Arthur J. Cortes, who owned and operated Halfback Charters in Montauk for 30 years, died from a fall at his home adjacent to Montauk Downs State Park on May 28. He was 74.
Sportfishing and the ocean were Mr. Cortes’s passions, and he worked on many Long Island charter boats before moving to Montauk in 1991, because “that was where the fish were,” as he put it on the Halfback Charters website. He owned the company, which operated from a 39-foot Hatteras Express, from that year until his death.
Halfback Charters’ honors included the International Game Fish Association’s record for the biggest blue shark, at 15 feet and 528 pounds, in 2001. Mr. Cortes also took first place in the Star Island Shark Tournament in 1991. He spent winters in South Florida, fishing the Keys and Pine Island Sound.
“Unfortunately, for many who knew and loved him, the fishing season and the summer will never be the same,” according to a statement from his family. “We are heartbroken to share this loss with so many who treasured, trusted, and loved him as Captain Art of the Halfback.”
Mr. Cortes was born in the Bronx on June 16, 1945, to Arturo Cortez and the former Olga Jimenez, and grew up in Commack. He attended the Eastern Military Academy in Cold Spring Hills, Commack High School, and Suffolk Community College. He married Michelle Cortes in 1966, and lived in Port Jefferson until 1991. The marriage ended in divorce.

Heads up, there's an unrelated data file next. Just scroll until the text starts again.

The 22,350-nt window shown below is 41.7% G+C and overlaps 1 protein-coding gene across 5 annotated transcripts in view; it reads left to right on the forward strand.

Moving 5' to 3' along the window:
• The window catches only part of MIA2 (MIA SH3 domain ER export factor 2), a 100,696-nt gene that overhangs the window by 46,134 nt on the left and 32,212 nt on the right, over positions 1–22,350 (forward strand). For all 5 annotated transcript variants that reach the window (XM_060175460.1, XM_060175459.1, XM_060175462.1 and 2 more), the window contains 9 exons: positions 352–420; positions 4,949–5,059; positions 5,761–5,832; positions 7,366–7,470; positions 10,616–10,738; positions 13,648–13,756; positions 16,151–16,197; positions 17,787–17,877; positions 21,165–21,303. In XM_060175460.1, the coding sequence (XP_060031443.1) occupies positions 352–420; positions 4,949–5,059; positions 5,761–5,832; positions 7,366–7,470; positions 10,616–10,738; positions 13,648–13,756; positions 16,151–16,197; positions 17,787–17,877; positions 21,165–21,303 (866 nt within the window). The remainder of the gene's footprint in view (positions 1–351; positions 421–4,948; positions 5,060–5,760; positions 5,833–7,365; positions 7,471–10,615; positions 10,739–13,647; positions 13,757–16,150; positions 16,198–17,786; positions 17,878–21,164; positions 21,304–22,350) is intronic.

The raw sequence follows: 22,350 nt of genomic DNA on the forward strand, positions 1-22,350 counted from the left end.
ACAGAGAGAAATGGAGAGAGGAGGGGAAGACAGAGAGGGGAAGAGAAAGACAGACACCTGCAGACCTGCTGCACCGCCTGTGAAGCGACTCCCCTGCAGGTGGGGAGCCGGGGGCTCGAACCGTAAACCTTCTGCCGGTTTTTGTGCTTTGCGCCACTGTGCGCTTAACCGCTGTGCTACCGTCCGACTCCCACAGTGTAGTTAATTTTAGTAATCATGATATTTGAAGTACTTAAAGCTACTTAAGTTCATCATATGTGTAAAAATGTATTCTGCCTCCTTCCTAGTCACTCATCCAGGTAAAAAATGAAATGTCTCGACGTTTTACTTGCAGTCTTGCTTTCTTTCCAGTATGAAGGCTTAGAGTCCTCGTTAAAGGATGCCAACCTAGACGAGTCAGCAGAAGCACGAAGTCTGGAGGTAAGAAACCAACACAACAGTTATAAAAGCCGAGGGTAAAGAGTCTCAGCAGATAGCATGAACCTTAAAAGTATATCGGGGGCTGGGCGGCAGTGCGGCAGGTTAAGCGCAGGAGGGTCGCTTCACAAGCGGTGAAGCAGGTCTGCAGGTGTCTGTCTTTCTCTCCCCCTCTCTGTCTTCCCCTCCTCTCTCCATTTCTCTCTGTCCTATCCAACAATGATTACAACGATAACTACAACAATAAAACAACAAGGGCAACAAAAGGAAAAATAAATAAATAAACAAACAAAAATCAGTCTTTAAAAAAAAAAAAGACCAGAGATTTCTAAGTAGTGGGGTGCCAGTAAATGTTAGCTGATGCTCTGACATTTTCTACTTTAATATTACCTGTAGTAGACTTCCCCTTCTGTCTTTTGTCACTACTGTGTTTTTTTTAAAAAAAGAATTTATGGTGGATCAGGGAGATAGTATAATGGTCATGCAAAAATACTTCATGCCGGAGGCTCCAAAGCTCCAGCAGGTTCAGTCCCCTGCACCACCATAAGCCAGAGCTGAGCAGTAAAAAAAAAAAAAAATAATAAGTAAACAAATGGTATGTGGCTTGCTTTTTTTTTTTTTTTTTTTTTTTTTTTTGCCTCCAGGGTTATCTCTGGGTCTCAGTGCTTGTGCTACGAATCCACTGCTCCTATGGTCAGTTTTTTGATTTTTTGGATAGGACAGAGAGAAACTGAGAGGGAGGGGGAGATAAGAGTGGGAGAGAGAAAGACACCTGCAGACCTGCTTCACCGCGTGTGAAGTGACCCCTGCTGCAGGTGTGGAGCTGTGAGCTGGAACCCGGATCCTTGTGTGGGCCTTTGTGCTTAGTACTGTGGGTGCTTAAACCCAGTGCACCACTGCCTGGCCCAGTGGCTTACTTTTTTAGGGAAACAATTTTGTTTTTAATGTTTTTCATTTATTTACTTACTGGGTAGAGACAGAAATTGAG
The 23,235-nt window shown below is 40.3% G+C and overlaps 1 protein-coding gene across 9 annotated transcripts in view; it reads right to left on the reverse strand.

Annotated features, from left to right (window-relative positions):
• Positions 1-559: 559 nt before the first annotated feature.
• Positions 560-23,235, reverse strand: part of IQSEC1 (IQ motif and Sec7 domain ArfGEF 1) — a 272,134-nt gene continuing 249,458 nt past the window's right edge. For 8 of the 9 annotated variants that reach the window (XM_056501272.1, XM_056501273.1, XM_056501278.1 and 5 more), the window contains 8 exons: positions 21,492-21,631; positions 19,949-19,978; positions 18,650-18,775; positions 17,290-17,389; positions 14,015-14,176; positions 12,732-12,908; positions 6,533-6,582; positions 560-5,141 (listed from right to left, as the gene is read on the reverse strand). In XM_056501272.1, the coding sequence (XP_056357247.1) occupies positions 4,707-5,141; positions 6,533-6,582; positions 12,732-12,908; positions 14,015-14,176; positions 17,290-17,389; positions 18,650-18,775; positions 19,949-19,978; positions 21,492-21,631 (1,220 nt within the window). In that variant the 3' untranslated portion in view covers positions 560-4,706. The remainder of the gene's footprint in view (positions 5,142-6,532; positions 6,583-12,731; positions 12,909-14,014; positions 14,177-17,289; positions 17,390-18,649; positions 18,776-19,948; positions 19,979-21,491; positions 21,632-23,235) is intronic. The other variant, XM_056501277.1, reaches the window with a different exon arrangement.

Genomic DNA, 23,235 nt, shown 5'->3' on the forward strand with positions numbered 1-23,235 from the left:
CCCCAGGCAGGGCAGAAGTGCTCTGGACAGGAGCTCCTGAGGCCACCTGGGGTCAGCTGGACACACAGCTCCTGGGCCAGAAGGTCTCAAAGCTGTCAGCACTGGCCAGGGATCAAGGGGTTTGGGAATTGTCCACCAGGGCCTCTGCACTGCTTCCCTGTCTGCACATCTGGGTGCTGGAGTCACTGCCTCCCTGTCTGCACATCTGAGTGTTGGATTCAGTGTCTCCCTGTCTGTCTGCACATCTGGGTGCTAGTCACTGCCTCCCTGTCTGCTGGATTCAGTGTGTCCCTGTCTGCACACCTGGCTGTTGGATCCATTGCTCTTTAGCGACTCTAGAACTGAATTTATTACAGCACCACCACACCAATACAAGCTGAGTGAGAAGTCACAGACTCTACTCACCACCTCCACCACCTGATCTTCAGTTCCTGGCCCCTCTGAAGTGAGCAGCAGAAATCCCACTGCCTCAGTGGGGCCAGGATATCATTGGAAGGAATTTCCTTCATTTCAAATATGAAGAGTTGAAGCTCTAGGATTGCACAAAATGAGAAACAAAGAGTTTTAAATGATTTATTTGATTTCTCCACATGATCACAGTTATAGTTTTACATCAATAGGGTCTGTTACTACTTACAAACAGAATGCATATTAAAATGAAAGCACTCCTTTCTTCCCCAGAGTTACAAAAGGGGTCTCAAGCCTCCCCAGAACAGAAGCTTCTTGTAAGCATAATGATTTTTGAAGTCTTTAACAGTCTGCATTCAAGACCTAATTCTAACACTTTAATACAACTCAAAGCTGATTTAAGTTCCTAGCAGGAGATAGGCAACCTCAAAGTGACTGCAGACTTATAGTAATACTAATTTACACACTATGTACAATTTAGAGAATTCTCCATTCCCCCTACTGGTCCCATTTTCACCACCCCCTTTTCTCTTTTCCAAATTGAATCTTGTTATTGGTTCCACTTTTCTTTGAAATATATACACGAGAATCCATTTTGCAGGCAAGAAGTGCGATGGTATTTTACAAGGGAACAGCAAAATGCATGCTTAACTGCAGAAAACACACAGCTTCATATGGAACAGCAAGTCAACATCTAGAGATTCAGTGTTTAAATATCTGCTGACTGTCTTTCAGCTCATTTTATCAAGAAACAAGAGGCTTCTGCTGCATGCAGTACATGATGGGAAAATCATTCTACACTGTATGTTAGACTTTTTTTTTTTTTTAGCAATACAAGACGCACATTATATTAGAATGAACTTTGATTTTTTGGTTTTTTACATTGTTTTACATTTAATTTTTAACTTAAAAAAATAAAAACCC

Mr. Cortes earned his Coast Guard Merchant Mariner credential in 1977 and was a member of the Montauk Boatmen and Captains Association from 1990 until his death.
He is survived by four children, Kenny Cortes of Mineola, Dave Cortes of Setauket, Leigh Ann Cortes of Huntington, and Clare Schaeffler of New York City. Three brothers, Marcel Jimenez of Ormond Beach, Fla., Richard Cortez of Tampa, Fla., and Willie Cortez of Hartford, and eight grandchildren also survive.
A private memorial service will be held at the Montauk Community Church. A boat procession will leave the Star Island Marina in Montauk on Monday at 6 p.m. and continue to the Lighthouse, where Mr. CortesÕs ashes will be dispersed at sea. Anyone with a boat wishing to join the procession will be welcomed, according to his son Dave.